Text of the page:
"Paul entered the faculty room suave and smiling. His clothes were a trifle outgrown, and the tan velvet on the collar of his open overcoat was frayed and worn; but for all that there was something of a dandy about him, and he wore an opal pin in his neatly knotted black four-in-hand, and a red carnation in his buttonhole. This latter adornment the faculty somehow felt was not properly significant of the contrite spirit befitting a boy under the ban of suspension." -- "Paul's Case" by Willa Cather, eFictions (c.2004, Heinle & Heinle Publishing Co.), p. 79.
"The soloist chanced to be a German woman . . . she wore a satin gown and a tiara, and she had that indefinable air of achievement, that world-shine upon her, which always blinded Paul to any possible defects." -- "Paul's Case" by Willa Cather, eFictions (c.2004, Heinle & Heinle Publishing Co.), p. 81.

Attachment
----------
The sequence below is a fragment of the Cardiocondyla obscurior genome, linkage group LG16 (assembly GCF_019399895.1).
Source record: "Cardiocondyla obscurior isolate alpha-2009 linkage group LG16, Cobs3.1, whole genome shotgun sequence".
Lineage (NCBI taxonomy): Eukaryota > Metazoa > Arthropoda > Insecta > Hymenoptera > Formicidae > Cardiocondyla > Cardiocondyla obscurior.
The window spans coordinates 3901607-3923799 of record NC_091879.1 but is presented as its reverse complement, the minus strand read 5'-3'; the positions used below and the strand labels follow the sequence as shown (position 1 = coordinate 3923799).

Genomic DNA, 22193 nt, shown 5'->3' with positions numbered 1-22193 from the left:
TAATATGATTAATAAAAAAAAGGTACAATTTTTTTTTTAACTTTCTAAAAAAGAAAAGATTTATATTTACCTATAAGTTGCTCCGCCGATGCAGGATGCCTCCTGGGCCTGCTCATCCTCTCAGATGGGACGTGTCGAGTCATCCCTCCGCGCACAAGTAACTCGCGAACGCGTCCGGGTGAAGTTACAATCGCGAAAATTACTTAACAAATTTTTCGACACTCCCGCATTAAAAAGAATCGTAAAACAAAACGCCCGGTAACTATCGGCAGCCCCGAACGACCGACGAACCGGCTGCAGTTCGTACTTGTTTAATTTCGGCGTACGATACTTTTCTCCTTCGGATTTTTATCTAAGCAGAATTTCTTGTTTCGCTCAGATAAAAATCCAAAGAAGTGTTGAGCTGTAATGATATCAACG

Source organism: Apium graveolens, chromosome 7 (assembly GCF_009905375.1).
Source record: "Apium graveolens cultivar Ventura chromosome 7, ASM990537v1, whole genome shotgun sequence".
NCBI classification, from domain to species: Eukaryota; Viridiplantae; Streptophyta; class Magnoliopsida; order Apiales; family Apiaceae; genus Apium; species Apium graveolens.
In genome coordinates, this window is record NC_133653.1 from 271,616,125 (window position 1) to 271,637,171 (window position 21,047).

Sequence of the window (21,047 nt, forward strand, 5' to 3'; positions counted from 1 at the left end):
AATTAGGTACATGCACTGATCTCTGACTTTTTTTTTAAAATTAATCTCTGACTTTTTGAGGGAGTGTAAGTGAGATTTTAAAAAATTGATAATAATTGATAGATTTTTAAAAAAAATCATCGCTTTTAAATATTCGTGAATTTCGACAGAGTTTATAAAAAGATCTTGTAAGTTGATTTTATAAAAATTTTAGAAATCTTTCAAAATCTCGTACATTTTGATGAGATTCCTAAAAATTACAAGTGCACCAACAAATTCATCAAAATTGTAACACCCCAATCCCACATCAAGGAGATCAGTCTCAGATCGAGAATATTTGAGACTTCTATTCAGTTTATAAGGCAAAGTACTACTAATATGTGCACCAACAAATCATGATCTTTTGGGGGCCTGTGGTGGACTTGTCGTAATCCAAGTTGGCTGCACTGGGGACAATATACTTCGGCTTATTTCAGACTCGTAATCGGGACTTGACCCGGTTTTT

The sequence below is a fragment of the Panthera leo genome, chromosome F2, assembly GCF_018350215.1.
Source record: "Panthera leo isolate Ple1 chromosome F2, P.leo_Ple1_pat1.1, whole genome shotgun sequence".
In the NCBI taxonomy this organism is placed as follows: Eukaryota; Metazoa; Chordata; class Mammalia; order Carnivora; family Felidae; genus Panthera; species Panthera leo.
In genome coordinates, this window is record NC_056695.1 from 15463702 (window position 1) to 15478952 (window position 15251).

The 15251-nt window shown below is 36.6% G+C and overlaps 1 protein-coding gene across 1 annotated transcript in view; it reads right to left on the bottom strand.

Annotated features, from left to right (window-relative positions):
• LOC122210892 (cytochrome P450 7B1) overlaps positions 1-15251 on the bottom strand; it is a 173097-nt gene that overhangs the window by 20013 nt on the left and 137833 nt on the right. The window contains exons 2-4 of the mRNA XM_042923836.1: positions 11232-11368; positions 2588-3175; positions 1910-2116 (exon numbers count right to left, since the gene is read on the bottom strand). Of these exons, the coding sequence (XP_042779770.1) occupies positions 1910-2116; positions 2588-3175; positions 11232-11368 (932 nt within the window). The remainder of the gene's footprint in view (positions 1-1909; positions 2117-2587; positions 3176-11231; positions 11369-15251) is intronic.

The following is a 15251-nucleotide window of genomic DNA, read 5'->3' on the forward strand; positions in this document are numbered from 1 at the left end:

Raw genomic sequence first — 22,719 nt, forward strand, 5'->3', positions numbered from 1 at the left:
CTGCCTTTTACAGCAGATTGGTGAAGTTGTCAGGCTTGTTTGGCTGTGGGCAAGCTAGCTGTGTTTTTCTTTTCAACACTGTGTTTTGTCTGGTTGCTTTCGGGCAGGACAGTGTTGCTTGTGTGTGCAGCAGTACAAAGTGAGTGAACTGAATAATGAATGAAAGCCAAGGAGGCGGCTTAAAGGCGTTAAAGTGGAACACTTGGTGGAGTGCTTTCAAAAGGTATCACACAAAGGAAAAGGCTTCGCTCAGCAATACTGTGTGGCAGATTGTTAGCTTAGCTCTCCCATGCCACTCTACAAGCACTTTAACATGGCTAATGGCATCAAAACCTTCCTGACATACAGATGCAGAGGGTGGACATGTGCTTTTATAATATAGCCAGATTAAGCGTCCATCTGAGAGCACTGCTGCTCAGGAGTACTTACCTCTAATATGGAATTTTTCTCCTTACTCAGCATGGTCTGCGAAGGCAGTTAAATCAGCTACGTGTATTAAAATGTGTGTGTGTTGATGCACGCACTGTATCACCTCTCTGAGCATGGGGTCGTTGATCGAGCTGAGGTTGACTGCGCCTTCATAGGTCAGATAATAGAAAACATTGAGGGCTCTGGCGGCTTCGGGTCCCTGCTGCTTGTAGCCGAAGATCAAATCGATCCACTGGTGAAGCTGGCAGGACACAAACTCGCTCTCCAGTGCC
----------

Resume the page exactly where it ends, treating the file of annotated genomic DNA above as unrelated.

"'I want some poison,' she said to the druggist. [Emily] was over thirty then, still a slight woman, though thinner than usual, with cold, haughty black eyes in a face the flesh of which was strained across the temples and about the eye sockets as you imagine a lighthouse-keeper's face ought to look." -- "A Rose for Emily" by William Faulkner, eFictions (c.2004, Heinle & Heinle Publishing Co.), p. 79.
" . . . he would have asked where they were going, but not now. His father had struck him before last night but never before had he paused afterward to explain why; it was as if the blow and the following calm, outrageous voice still rang, repercussed, divulging nothing to him save the terrible handicap of being young, the light weight of his few years, just heavy enough to prevent his soaring free of the world as it seemed to be ordered but not heavy enough to keep him footed solid in it, to resist it and try to change the course of its events." -- "Barn Burning" by William Faulkner, eFictions (c.2004, Heinle & Heinle Publishing Co.), p.221.